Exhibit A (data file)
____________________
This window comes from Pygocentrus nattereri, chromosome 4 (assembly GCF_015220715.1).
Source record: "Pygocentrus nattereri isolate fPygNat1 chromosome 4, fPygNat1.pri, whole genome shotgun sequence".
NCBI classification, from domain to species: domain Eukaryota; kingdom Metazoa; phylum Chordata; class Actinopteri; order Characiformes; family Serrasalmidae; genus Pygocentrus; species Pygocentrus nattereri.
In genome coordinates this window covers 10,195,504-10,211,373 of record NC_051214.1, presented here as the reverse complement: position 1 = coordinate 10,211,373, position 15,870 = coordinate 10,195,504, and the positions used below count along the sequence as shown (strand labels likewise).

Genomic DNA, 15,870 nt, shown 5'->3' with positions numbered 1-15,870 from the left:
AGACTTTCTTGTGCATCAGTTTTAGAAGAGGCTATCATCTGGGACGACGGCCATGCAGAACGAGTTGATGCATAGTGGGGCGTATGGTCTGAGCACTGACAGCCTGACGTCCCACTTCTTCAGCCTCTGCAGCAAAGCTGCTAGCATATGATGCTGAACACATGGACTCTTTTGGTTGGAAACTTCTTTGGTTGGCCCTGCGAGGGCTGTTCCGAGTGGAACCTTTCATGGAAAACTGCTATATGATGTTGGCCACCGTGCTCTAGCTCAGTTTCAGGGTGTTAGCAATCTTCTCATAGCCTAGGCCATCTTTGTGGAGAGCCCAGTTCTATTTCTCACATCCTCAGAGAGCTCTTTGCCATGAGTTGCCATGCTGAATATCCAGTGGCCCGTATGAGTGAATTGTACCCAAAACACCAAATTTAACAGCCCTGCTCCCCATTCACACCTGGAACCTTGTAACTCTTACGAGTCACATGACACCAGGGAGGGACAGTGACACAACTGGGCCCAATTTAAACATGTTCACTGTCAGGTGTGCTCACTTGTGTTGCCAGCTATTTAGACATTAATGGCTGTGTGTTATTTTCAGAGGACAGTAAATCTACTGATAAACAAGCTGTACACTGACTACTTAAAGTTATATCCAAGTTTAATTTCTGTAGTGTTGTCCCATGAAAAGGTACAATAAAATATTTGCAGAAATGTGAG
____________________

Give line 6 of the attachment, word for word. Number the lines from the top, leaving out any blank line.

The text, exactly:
AGACTTTCTTGTGCATCAGTTTTAGAAGAGGCTATCATCTGGGACGACGGCCATGCAGAACGAGTTGATGCATAGTGGGGCGTATGGTCTGAGCACTGACAGCCTGACGTCCCACTTCTTCAGCCTCTGCAGCAAAGCTGCTAGCATATGATGCTGAACACATGGACTCTTTTGGTTGGAAACTTCTTTGGTTGGCCCTGCGAGGGCTGTTCCGAGTGGAACCTTTCATGGAAAACTGCTATATGATGTTGGCCACCGTGCTCTAGCTCAGTTTCAGGGTGTTAGCAATCTTCTCATAGCCTAGGCCATCTTTGTGGAGAGCCCAGTTCTATTTCTCACATCCTCAGAGAGCTCTTTGCCATGAGTTGCCATGCTGAATATCCAGTGGCCCGTATGAGTGAATTGTACCCAAAACACCAAATTTAACAGCCCTGCTCCCCATTCACACCTGGAACCTTGTAACTCTTACGAGTCACATGACACCAGGGAGGGACAGTGACACAACTGGGCCCAATTTAAACATGTTCACTGTCAGGTGTGCTCACTTGTGTTGCCAGCTATTTAGACATTAATGGCTGTGTGTTATTTTCAGAGGACAGTAAATCTACTGATAAACAAGCTGTACACTGACTACTTAAAGTTATATCCAAGTTTAATTTCTGTAGTGTTGTCCCATGAAAAGGTACAATAAAATATTTGCAGAAATGTGAG